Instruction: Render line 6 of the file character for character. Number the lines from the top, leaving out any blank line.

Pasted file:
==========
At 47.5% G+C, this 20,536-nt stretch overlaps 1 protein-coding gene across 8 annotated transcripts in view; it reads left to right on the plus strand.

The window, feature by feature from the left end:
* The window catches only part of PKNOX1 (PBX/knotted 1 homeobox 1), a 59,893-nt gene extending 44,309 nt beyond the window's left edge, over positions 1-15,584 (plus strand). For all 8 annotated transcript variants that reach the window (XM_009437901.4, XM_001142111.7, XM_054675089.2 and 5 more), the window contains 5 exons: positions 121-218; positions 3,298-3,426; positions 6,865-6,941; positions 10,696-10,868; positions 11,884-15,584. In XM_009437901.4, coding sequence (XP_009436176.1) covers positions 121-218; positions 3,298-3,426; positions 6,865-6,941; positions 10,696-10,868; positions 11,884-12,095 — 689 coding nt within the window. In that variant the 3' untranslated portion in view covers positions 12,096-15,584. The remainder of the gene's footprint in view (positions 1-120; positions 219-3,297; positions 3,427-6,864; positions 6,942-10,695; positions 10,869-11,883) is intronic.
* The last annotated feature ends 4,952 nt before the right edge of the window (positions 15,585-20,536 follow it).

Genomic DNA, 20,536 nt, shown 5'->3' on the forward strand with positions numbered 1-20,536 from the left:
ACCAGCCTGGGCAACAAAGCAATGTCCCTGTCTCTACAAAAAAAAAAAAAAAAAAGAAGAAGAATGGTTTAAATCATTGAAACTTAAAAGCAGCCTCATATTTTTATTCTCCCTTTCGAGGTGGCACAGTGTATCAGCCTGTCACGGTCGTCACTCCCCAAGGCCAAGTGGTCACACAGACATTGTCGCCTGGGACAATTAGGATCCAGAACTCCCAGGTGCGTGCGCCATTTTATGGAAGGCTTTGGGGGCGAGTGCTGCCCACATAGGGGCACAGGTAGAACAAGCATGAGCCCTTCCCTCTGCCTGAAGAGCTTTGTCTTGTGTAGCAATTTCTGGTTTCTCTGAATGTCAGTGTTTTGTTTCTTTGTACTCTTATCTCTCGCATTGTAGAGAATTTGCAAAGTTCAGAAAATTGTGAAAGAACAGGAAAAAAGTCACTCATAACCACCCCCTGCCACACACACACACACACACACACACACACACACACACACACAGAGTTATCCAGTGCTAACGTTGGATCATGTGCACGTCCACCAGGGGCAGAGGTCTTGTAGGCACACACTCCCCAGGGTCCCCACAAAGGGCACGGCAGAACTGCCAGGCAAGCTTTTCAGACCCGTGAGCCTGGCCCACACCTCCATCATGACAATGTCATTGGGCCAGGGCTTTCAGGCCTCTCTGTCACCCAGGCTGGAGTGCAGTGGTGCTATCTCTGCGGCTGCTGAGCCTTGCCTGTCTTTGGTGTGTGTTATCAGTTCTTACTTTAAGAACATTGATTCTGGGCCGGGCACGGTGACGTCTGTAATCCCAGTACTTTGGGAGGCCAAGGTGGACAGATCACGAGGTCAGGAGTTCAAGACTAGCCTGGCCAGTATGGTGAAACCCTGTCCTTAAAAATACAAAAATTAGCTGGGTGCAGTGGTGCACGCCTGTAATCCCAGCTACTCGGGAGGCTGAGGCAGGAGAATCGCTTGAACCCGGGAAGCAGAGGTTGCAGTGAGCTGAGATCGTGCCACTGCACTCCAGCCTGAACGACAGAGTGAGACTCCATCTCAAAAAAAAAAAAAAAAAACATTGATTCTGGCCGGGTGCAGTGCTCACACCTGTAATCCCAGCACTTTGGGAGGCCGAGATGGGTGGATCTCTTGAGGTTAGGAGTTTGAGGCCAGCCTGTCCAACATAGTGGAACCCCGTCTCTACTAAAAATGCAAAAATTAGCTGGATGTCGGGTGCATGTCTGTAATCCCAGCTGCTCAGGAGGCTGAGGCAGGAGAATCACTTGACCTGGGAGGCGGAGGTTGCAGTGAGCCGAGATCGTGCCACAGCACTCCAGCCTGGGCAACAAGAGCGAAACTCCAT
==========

ACCAGCCTGGGCAACAAAGCAATGTCCCTGTCTCTACAAAAAAAAAAAAAAAAAAGAAGAAGAATGGTTTAAATCATTGAAACTTAAAAGCAGCCTCATATTTTTATTCTCCCTTTCGAGGTGGCACAGTGTATCAGCCTGTCACGGTCGTCACTCCCCAAGGCCAAGTGGTCACACAGACATTGTCGCCTGGGACAATTAGGATCCAGAACTCCCAGGTGCGTGCGCCATTTTATGGAAGGCTTTGGGGGCGAGTGCTGCCCACATAGGGGCACAGGTAGAACAAGCATGAGCCCTTCCCTCTGCCTGAAGAGCTTTGTCTTGTGTAGCAATTTCTGGTTTCTCTGAATGTCAGTGTTTTGTTTCTTTGTACTCTTATCTCTCGCATTGTAGAGAATTTGCAAAGTTCAGAAAATTGTGAAAGAACAGGAAAAAAGTCACTCATAACCACCCCCTGCCACACACACACACACACACACACACACACACACACACACACAGAGTTATCCAGTGCTAACGTTGGATCATGTGCACGTCCACCAGGGGCAGAGGTCTTGTAGGCACACACTCCCCAGGGTCCCCACAAAGGGCACGGCAGAACTGCCAGGCAAGCTTTTCAGACCCGTGAGCCTGGCCCACACCTCCATCATGACAATGTCATTGGGCCAGGGCTTTCAGGCCTCTCTGTCACCCAGGCTGGAGTGCAGTGGTGCTATCTCTGCGGCTGCTGAGCCTTGCCTGTCTTTGGTGTGTGTTATCAGTTCTTACTTTAAGAACATTGATTCTGGGCCGGGCACGGTGACGTCTGTAATCCCAGTACTTTGGGAGGCCAAGGTGGACAGATCACGAGGTCAGGAGTTCAAGACTAGCCTGGCCAGTATGGTGAAACCCTGTCCTTAAAAATACAAAAATTAGCTGGGTGCAGTGGTGCACGCCTGTAATCCCAGCTACTCGGGAGGCTGAGGCAGGAGAATCGCTTGAACCCGGGAAGCAGAGGTTGCAGTGAGCTGAGATCGTGCCACTGCACTCCAGCCTGAACGACAGAGTGAGACTCCATCTCAAAAAAAAAAAAAAAAAACATTGATTCTGGCCGGGTGCAGTGCTCACACCTGTAATCCCAGCACTTTGGGAGGCCGAGATGGGTGGATCTCTTGAGGTTAGGAGTTTGAGGCCAGCCTGTCCAACATAGTGGAACCCCGTCTCTACTAAAAATGCAAAAATTAGCTGGATGTCGGGTGCATGTCTGTAATCCCAGCTGCTCAGGAGGCTGAGGCAGGAGAATCACTTGACCTGGGAGGCGGAGGTTGCAGTGAGCCGAGATCGTGCCACAGCACTCCAGCCTGGGCAACAAGAGCGAAACTCCAT